I think the students who have taken my course have been
interested in the kinds of recurring questions that arise and
the new approaches to finding solutions, as well as the paradigm shifts
that have taken place and the new questions that are being asked which
couldn't have been asked in the past because they arise out of the
work that has been accomplished to date.

In addition, we should all feel very good about the fact
that our field has grown so, in both linguists and linguistic theory,
that it is impossible to require graduate students to be
prepared to answer any question about any linguist living or dead or any
major paper or publication at their oral exams. I remember the
night before my orals working through Hjelmslev's Prolegomena
which noone questioned me on then or since.

But then I am one of the old-timers and will be happy to tell anyone
at the drop of a hat or the dangling of a participle what life was
REALLY like during the linguistic wars. I am glad I lived through that
but happier to see the work being produced today by those too young to
have read Ross when he wrote his truly important and impressive work, which
indeed remains important today.

Vicki Fromkin
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Message 3: Constraints

Date: Mon, 13 Sep 1993 11:54:51 Constraints
From: Michael Kac <kaccs.umn.edu>
Subject: Constraints


Polly Jacobson's recent comment about conflation of distinct
senses of the term 'constraint' in the now much discussed book by
Harris (and elsewhere) prompts me to note that a related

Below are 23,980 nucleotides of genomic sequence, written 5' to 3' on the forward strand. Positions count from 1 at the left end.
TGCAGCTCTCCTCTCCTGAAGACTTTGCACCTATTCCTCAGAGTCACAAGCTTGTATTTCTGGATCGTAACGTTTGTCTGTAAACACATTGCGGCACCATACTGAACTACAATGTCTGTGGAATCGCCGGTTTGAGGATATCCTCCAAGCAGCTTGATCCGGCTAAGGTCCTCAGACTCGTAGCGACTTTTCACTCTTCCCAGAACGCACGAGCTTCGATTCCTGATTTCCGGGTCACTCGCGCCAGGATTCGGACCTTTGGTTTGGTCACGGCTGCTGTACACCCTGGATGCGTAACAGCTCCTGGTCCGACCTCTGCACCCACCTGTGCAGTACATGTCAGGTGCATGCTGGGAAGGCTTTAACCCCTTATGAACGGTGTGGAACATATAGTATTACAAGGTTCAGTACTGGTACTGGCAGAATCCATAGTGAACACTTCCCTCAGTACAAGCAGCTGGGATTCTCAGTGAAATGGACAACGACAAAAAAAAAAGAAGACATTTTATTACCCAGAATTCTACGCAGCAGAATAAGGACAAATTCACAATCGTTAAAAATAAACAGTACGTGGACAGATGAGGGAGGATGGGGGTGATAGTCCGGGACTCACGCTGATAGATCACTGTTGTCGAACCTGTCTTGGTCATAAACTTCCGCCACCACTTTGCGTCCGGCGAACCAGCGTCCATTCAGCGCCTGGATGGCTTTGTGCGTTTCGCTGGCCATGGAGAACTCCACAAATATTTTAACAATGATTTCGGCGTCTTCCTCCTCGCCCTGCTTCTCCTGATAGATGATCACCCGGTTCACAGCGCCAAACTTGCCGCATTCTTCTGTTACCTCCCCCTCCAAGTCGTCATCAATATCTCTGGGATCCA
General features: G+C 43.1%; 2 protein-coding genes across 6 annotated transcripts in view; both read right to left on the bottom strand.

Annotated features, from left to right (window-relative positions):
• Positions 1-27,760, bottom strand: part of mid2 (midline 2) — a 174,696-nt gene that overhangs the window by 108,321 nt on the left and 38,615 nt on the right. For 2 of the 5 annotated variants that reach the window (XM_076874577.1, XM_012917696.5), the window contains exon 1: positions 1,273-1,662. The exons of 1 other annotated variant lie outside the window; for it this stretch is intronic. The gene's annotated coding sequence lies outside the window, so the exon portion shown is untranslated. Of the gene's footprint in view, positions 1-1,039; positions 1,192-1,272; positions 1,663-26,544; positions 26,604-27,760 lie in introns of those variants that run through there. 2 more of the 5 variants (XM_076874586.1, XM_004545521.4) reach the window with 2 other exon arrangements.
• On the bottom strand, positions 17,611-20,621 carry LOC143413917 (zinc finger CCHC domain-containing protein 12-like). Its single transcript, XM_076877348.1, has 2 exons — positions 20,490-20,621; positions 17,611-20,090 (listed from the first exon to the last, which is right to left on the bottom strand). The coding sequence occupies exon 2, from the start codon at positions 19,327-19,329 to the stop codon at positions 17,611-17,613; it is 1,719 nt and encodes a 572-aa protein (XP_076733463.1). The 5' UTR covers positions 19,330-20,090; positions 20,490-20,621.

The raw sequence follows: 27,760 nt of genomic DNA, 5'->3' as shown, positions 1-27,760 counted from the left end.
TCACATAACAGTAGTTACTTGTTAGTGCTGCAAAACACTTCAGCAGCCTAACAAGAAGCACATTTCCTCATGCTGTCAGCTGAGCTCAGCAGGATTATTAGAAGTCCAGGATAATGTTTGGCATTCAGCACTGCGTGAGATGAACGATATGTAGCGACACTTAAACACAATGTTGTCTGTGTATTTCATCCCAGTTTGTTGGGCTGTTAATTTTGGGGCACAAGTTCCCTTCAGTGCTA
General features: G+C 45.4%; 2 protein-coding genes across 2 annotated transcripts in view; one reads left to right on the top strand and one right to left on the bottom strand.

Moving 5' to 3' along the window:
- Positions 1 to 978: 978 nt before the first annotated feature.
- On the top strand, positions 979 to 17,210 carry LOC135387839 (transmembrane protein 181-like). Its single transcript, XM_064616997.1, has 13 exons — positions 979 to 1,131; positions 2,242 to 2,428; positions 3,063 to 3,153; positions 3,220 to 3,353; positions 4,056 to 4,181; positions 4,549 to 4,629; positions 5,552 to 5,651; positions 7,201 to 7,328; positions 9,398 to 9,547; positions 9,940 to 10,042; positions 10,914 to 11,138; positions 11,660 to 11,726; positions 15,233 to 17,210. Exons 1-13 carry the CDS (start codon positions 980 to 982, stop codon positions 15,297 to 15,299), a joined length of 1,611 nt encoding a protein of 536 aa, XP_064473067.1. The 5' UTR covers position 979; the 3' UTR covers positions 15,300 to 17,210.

phenomenon can be observed in regard to the term 'rule' --
except that what appears to be going on in some cases is the
opposite phenomenon.

For example: rules are commonly contrasted with constraints: in
1960's vintage transformational syntax, as exemplified by Ross's
*Constraints on Variables in Syntax* transformations are rules and
the Complex NP Constraint isn't. But if a rule, pretheoretically, is
something which tells you what you are or aren't allowed to do,
then the CNPC has to count as a rule too -- except that it's a rule
which applies to the conditions under which other rules are
allowed to apply. (The natural term to use to describe such a rule
would be 'metarule' but that's been pre-empted for other
purposes.)

To a certain extent, generative semanticists nonetheless did
eventually unify the idea of (transformational) rules and
constraints of the sort proposed by Ross by uniting them under
the rubric of 'derivational constraints'.

The multiplicity of senses in which the term 'rule' is used by
linguists raises a number of questions that I personally happen to
have an interest in and the temptation to engage in a combination
of tub thumping and self promotion in this regard is strong; rather
than indulge myself here, let me simply issue an invitation to
anyone who happens to be interested or curious to contact me
personally and I'd be happy to hawk my wares to them.

Michael Kac